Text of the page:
3 Ways to Overcome Writer’s Block

Author Felicity Hayes-McCoy's latest novel, The Transatlantic Book Club released in November 2020. 

When writer Felicity Hayes-McCoy senses a block in her focus while writing, she checks in with her body by asking herself, “What are my toes doing?” If she discovers her toes are tense or clenched, she realizes she is writing from a place of fight-or-flight. Tense toes indicate that a writer has given too much power to the rules of writing. 

A strict adherence to the rules of writing without the freedom to explore may contribute to a case of writer’s block. Writing isn’t about getting it right or trying harder. Instead, Felicity recommends writers try soft instead. 


Be Generous With Yourself

Trying soft, or being kind to yourself as a writer, is an act of generosity to your inner artist. Being kind to ourselves allows us to approach our work with reverence for ourselves and for the work by eliminating the pressure we may feel as we write. As we grow in our craft, we may allow fear, envy, competition, or a fixed mindset to dominate our thoughts, leading to circumstances in which we find it difficult to create.

When we stop focusing on the hard-and-fast rules of writing, we give ourselves permission to find the ways in which we work best. We unclench our bodies and our brains, and we allow the messages we want to share to take center stage.


Be Generous With the Work

When hope*writers co-founder and author Emily P. Freeman began to flesh out ideas around the topic of decision-making, she believed the idea would be born in book form. Emily wrestled with the work for some time, initially thinking that the words were meant for readers. When she couldn’t wrangle the words into chapters, she gave herself permission to consider a different format.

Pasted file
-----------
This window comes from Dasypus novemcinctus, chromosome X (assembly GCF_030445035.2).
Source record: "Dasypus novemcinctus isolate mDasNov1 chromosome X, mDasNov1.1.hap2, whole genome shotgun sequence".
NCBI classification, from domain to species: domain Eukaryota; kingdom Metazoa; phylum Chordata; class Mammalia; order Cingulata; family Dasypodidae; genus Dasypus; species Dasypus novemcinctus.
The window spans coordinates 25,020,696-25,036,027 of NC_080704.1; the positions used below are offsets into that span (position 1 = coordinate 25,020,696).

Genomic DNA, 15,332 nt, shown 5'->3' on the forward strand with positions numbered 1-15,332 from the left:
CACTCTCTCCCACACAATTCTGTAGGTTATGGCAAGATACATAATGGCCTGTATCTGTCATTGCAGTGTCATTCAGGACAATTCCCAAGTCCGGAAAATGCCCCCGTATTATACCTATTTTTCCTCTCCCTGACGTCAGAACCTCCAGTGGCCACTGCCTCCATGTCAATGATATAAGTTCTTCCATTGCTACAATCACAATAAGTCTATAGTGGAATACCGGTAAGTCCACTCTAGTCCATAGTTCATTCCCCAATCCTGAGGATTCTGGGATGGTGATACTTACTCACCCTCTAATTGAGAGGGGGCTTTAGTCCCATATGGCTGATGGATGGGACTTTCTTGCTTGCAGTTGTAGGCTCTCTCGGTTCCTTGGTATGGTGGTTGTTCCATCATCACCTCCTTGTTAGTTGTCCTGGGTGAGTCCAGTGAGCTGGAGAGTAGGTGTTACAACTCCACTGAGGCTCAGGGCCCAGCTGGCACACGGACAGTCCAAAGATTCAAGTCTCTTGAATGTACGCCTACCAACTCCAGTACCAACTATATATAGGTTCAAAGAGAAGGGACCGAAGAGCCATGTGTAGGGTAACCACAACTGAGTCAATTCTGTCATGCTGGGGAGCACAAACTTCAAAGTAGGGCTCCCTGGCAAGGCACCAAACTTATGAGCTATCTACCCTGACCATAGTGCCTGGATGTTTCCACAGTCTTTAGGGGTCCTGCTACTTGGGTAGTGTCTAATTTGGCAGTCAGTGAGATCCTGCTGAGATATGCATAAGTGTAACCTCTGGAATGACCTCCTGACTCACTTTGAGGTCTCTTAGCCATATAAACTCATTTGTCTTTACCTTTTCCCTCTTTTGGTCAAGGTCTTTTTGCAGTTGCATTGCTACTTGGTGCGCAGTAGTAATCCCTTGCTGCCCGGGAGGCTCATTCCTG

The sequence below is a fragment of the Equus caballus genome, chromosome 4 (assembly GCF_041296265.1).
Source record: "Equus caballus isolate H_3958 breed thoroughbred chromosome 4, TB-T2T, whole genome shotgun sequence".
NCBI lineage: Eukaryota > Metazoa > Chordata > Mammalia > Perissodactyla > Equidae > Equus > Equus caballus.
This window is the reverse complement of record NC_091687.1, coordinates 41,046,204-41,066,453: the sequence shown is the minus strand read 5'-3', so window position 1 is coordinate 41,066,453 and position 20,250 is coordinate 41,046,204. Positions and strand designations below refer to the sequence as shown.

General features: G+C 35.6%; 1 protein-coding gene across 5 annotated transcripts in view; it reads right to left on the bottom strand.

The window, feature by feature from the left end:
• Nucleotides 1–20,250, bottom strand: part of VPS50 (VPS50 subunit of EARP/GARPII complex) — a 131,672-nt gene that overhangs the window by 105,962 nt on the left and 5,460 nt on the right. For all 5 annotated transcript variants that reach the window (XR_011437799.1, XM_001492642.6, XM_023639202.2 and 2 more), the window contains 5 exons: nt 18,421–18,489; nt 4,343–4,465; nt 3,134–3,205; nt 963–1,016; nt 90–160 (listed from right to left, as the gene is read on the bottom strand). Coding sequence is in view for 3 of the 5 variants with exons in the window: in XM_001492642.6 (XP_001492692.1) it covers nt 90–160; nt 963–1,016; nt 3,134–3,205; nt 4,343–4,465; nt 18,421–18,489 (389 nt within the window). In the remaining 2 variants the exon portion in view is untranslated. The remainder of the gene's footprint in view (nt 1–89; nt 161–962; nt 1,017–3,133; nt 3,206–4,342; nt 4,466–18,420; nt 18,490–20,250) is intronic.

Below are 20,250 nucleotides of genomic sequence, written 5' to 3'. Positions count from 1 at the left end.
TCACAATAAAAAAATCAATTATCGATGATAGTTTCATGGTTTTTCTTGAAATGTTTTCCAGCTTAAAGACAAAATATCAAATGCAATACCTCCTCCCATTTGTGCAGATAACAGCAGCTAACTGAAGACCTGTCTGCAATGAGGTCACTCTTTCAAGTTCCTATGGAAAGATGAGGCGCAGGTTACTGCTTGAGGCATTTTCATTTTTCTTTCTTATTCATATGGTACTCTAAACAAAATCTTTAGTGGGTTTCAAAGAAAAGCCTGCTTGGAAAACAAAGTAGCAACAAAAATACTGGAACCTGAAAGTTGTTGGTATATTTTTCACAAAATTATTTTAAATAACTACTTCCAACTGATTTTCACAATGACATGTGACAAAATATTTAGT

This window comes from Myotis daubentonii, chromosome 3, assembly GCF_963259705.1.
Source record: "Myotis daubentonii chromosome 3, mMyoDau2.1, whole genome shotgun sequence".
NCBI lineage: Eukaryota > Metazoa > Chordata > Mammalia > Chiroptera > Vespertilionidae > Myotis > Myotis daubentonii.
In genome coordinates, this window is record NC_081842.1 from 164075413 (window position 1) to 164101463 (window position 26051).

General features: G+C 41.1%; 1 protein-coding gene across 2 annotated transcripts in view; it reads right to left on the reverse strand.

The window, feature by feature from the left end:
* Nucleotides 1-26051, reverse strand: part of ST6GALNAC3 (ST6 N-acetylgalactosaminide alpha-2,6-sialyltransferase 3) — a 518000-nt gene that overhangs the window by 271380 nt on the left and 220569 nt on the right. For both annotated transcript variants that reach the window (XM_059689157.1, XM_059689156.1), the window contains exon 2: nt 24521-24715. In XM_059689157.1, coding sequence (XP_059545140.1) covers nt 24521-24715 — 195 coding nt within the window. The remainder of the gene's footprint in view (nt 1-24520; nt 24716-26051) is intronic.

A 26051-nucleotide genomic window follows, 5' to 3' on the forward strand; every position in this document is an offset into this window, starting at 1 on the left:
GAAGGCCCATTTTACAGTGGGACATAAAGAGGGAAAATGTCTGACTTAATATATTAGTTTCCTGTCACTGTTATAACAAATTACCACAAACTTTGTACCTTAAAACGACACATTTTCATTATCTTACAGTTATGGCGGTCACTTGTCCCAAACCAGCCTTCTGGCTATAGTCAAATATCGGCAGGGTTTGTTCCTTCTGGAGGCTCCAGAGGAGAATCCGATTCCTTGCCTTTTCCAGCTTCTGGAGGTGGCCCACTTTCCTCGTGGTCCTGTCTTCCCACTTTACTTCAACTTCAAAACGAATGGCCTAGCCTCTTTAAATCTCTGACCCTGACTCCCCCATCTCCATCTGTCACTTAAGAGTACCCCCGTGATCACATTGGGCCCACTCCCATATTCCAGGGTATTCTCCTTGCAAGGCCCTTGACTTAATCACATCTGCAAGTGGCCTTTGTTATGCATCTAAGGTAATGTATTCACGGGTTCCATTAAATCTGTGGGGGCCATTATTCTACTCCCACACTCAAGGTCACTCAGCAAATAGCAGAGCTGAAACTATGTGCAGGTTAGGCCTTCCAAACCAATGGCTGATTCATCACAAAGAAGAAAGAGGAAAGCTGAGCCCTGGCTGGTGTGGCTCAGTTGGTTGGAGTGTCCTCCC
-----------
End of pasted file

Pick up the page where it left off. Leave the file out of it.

When she was generous with herself and her work by putting aside what she “should” do as an author, she realized the words weren’t meant for pages, they were meant for a podcast.  Her podcast is the result of taking a generous approach to herself, her ideas, and the people who would engage with them by eliminating what “should” be and asking what could be instead. 


Be Generous With the Reader

Asking yourself what could be is a great first step when you feel stuck in your writing. By extending generosity to yourself as a content creator, you are then able to serve your reader in more authentic and generous ways. 

Once we serve ourselves and the work, our responsibility naturally shifts to the reader. How are we generous with our readers? Felicity suggests we ask more than we tell our audience, particularly on social media. 

 The generous writer is responsible for completing the work, noting their own response to it, and inviting readers into conversation with it. When readers respond to our generosity by engaging with our words, it completes the circle of creativity. 


Have you been hyper-focused on the rules of writing while your creativity suffers? Felicity talks about creativity, writing fiction, marketing, and much more with hope*writers. Click here for free access to our entire conversation and take one step towards balancing the art of writing with the business of publishing.


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